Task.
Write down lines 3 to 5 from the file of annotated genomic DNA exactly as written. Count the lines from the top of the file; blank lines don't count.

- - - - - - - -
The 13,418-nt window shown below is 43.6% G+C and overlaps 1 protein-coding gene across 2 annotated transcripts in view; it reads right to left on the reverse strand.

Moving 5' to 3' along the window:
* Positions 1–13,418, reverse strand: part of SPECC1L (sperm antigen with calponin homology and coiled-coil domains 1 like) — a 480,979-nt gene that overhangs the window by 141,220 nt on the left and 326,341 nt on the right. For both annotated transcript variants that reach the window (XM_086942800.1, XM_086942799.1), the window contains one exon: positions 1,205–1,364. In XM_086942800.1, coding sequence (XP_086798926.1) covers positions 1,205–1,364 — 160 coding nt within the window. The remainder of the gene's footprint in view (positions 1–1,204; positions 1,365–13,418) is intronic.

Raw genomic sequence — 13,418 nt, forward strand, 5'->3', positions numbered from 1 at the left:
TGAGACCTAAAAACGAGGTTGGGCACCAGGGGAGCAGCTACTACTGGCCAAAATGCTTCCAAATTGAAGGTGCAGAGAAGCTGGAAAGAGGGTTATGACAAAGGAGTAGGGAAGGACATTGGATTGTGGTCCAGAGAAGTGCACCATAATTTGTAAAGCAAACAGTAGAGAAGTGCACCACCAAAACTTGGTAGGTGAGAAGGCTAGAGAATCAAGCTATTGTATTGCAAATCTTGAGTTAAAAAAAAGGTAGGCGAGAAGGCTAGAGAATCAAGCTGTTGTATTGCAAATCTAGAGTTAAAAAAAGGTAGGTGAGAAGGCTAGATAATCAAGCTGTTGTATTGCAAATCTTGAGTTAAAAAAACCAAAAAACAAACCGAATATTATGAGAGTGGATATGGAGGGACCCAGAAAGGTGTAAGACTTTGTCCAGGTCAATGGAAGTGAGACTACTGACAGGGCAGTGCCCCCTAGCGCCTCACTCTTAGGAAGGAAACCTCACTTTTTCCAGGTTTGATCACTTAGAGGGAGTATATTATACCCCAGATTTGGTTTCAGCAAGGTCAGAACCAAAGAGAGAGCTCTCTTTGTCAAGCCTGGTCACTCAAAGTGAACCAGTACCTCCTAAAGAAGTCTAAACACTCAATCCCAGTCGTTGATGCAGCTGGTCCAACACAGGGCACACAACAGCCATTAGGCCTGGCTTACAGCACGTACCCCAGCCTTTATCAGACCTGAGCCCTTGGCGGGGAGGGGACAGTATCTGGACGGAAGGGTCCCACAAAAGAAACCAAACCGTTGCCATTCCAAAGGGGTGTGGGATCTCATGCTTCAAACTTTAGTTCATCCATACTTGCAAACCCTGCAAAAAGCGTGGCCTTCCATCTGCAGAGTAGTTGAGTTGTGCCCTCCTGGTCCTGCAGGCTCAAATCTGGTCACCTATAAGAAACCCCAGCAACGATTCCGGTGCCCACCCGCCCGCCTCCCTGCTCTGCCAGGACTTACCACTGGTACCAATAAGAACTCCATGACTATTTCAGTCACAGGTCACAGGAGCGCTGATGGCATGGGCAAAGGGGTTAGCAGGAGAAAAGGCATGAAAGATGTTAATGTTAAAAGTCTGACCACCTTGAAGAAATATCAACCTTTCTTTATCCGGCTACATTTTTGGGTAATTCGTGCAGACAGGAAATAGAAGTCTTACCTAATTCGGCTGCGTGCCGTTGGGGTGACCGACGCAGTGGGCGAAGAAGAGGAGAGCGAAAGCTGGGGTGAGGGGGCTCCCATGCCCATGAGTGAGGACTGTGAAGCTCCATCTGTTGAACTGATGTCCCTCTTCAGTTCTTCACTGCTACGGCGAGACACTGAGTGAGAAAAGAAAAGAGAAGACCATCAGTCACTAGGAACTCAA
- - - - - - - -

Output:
* Positions 1–13,418, reverse strand: part of SPECC1L (sperm antigen with calponin homology and coiled-coil domains 1 like) — a 480,979-nt gene that overhangs the window by 141,220 nt on the left and 326,341 nt on the right. For both annotated transcript variants that reach the window (XM_086942800.1, XM_086942799.1), the window contains one exon: positions 1,205–1,364. In XM_086942800.1, coding sequence (XP_086798926.1) covers positions 1,205–1,364 — 160 coding nt within the window. The remainder of the gene's footprint in view (positions 1–1,204; positions 1,365–13,418) is intronic.

Raw genomic sequence — 13,418 nt, forward strand, 5'->3', positions numbered from 1 at the left:
TGAGACCTAAAAACGAGGTTGGGCACCAGGGGAGCAGCTACTACTGGCCAAAATGCTTCCAAATTGAAGGTGCAGAGAAGCTGGAAAGAGGGTTATGACAAAGGAGTAGGGAAGGACATTGGATTGTGGTCCAGAGAAGTGCACCATAATTTGTAAAGCAAACAGTAGAGAAGTGCACCACCAAAACTTGGTAGGTGAGAAGGCTAGAGAATCAAGCTATTGTATTGCAAATCTTGAGTTAAAAAAAAGGTAGGCGAGAAGGCTAGAGAATCAAGCTGTTGTATTGCAAATCTAGAGTTAAAAAAAGGTAGGTGAGAAGGCTAGATAATCAAGCTGTTGTATTGCAAATCTTGAGTTAAAAAAACCAAAAAACAAACCGAATATTATGAGAGTGGATATGGAGGGACCCAGAAAGGTGTAAGACTTTGTCCAGGTCAATGGAAGTGAGACTACTGACAGGGCAGTGCCCCCTAGCGCCTCACTCTTAGGAAGGAAACCTCACTTTTTCCAGGTTTGATCACTTAGAGGGAGTATATTATACCCCAGATTTGGTTTCAGCAAGGTCAGAACCAAAGAGAGAGCTCTCTTTGTCAAGCCTGGTCACTCAAAGTGAACCAGTACCTCCTAAAGAAGTCTAAACACTCAATCCCAGTCGTTGATGCAGCTGGTCCAACACAGGGCACACAACAGCCATTAGGCCTGGCTTACAGCACGTACCCCAGCCTTTATCAGACCTGAGCCCTTGGCGGGGAGGGGACAGTATCTGGACGGAAGGGTCCCACAAAAGAAACCAAACCGTTGCCATTCCAAAGGGGTGTGGGATCTCATGCTTCAAACTTTAGTTCATCCATACTTGCAAACCCTGCAAAAAGCGTGGCCTTCCATCTGCAGAGTAGTTGAGTTGTGCCCTCCTGGTCCTGCAGGCTCAAATCTGGTCACCTATAAGAAACCCCAGCAACGATTCCGGTGCCCACCCGCCCGCCTCCCTGCTCTGCCAGGACTTACCACTGGTACCAATAAGAACTCCATGACTATTTCAGTCACAGGTCACAGGAGCGCTGATGGCATGGGCAAAGGGGTTAGCAGGAGAAAAGGCATGAAAGATGTTAATGTTAAAAGTCTGACCACCTTGAAGAAATATCAACCTTTCTTTATCCGGCTACATTTTTGGGTAATTCGTGCAGACAGGAAATAGAAGTCTTACCTAATTCGGCTGCGTGCCGTTGGGGTGACCGACGCAGTGGGCGAAGAAGAGGAGAGCGAAAGCTGGGGTGAGGGGGCTCCCATGCCCATGAGTGAGGACTGTGAAGCTCCATCTGTTGAACTGATGTCCCTCTTCAGTTCTTCACTGCTACGGCGAGACACTGAGTGAGAAAAGAAAAGAGAAGACCATCAGTCACTAGGAACTCAA